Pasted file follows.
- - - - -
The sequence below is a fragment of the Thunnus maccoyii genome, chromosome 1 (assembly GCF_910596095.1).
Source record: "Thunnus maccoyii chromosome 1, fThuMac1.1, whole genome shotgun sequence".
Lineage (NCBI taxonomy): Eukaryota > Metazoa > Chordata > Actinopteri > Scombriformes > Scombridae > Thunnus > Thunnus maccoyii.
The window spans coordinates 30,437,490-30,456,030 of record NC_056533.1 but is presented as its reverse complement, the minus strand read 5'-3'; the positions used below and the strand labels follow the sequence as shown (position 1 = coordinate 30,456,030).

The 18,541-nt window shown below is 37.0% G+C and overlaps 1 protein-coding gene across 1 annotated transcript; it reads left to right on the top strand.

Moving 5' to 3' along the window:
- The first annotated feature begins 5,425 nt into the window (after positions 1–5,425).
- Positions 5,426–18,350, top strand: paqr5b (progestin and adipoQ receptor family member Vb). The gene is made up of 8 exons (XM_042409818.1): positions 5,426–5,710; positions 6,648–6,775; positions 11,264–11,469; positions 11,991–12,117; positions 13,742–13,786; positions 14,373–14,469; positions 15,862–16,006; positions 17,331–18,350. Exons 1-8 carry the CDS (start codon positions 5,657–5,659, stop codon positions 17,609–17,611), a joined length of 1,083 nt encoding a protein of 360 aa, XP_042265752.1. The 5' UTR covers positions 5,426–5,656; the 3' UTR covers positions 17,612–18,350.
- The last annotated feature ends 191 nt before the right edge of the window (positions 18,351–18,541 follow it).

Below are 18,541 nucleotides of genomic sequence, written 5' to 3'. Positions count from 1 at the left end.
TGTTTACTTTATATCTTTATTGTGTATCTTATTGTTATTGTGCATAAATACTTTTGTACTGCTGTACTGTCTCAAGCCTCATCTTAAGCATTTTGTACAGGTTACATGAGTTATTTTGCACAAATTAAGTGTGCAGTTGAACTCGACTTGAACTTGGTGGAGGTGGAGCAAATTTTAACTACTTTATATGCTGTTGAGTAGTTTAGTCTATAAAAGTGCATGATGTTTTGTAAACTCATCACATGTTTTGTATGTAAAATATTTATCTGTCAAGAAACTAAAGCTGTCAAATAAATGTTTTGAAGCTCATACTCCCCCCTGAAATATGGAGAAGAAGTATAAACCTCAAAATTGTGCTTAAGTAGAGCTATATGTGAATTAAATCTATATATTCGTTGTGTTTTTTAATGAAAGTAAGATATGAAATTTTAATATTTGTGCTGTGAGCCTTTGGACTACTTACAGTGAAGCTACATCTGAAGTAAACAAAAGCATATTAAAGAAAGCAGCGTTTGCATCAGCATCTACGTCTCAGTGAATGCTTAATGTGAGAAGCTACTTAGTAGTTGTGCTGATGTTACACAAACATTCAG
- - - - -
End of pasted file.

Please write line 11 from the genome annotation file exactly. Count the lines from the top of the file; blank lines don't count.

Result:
TGTTTACTTTATATCTTTATTGTGTATCTTATTGTTATTGTGCATAAATACTTTTGTACTGCTGTACTGTCTCAAGCCTCATCTTAAGCATTTTGTACAGGTTACATGAGTTATTTTGCACAAATTAAGTGTGCAGTTGAACTCGACTTGAACTTGGTGGAGGTGGAGCAAATTTTAACTACTTTATATGCTGTTGAGTAGTTTAGTCTATAAAAGTGCATGATGTTTTGTAAACTCATCACATGTTTTGTATGTAAAATATTTATCTGTCAAGAAACTAAAGCTGTCAAATAAATGTTTTGAAGCTCATACTCCCCCCTGAAATATGGAGAAGAAGTATAAACCTCAAAATTGTGCTTAAGTAGAGCTATATGTGAATTAAATCTATATATTCGTTGTGTTTTTTAATGAAAGTAAGATATGAAATTTTAATATTTGTGCTGTGAGCCTTTGGACTACTTACAGTGAAGCTACATCTGAAGTAAACAAAAGCATATTAAAGAAAGCAGCGTTTGCATCAGCATCTACGTCTCAGTGAATGCTTAATGTGAGAAGCTACTTAGTAGTTGTGCTGATGTTACACAAACATTCAG